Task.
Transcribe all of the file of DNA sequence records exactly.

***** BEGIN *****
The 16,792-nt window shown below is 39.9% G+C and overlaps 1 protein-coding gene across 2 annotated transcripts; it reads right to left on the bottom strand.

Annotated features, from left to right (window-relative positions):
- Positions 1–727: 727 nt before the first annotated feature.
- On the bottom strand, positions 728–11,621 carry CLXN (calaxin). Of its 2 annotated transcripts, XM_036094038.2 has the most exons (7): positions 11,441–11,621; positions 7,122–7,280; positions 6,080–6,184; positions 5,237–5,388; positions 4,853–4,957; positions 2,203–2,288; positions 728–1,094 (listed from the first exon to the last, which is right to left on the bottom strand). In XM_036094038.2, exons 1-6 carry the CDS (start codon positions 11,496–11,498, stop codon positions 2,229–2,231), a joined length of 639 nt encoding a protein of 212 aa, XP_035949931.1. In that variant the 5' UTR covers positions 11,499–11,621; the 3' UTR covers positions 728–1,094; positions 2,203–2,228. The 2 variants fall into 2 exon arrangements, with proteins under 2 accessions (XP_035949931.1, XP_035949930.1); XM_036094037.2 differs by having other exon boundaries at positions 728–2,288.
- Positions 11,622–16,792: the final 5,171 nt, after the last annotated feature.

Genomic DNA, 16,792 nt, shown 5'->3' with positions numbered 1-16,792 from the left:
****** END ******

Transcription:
The 16,792-nt window shown below is 39.9% G+C and overlaps 1 protein-coding gene across 2 annotated transcripts; it reads right to left on the bottom strand.

Annotated features, from left to right (window-relative positions):
- Positions 1–727: 727 nt before the first annotated feature.
- On the bottom strand, positions 728–11,621 carry CLXN (calaxin). Of its 2 annotated transcripts, XM_036094038.2 has the most exons (7): positions 11,441–11,621; positions 7,122–7,280; positions 6,080–6,184; positions 5,237–5,388; positions 4,853–4,957; positions 2,203–2,288; positions 728–1,094 (listed from the first exon to the last, which is right to left on the bottom strand). In XM_036094038.2, exons 1-6 carry the CDS (start codon positions 11,496–11,498, stop codon positions 2,229–2,231), a joined length of 639 nt encoding a protein of 212 aa, XP_035949931.1. In that variant the 5' UTR covers positions 11,499–11,621; the 3' UTR covers positions 728–1,094; positions 2,203–2,228. The 2 variants fall into 2 exon arrangements, with proteins under 2 accessions (XP_035949931.1, XP_035949930.1); XM_036094037.2 differs by having other exon boundaries at positions 728–2,288.
- Positions 11,622–16,792: the final 5,171 nt, after the last annotated feature.

Genomic DNA, 16,792 nt, shown 5'->3' with positions numbered 1-16,792 from the left: